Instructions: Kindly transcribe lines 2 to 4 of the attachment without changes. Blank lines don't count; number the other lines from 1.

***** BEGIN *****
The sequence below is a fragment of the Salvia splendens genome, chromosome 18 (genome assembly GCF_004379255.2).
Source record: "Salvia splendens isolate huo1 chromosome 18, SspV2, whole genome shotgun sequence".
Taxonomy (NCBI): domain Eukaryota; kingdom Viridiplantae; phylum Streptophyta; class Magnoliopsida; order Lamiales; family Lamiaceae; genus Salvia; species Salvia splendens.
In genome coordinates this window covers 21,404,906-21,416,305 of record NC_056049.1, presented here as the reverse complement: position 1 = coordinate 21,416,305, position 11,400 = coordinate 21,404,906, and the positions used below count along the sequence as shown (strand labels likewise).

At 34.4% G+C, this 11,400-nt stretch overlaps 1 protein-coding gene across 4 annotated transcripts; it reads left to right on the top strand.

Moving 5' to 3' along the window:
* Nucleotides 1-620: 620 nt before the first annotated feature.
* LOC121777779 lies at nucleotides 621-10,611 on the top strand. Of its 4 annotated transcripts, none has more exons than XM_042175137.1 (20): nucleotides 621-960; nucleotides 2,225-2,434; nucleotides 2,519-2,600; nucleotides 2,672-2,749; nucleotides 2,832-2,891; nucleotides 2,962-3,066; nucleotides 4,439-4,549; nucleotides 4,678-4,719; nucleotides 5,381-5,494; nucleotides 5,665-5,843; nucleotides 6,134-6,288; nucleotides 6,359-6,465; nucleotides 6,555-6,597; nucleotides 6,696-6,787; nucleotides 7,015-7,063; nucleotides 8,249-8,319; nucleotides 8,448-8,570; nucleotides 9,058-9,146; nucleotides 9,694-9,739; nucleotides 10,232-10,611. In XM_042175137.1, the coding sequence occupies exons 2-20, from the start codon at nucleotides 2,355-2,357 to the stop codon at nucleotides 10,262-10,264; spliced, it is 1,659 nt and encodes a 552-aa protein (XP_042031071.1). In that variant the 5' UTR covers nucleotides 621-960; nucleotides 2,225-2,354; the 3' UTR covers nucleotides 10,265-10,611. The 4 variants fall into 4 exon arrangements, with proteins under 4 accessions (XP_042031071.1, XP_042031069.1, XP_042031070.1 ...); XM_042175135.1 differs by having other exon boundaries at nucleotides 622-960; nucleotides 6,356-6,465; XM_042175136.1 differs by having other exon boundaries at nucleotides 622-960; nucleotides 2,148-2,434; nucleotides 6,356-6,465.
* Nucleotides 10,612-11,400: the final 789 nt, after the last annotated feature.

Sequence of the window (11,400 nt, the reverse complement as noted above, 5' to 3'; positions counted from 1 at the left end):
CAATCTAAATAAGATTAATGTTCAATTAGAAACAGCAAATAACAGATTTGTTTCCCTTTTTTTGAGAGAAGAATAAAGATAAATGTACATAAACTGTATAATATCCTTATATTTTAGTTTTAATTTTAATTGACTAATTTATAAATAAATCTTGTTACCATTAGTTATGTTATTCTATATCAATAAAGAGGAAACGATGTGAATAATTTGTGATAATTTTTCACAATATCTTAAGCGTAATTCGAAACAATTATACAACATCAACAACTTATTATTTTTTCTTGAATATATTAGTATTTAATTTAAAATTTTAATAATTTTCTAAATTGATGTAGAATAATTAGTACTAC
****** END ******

Source record: "Salvia splendens isolate huo1 chromosome 18, SspV2, whole genome shotgun sequence".
Taxonomy (NCBI): domain Eukaryota; kingdom Viridiplantae; phylum Streptophyta; class Magnoliopsida; order Lamiales; family Lamiaceae; genus Salvia; species Salvia splendens.
In genome coordinates this window covers 21,404,906-21,416,305 of record NC_056049.1, presented here as the reverse complement: position 1 = coordinate 21,416,305, position 11,400 = coordinate 21,404,906, and the positions used below count along the sequence as shown (strand labels likewise).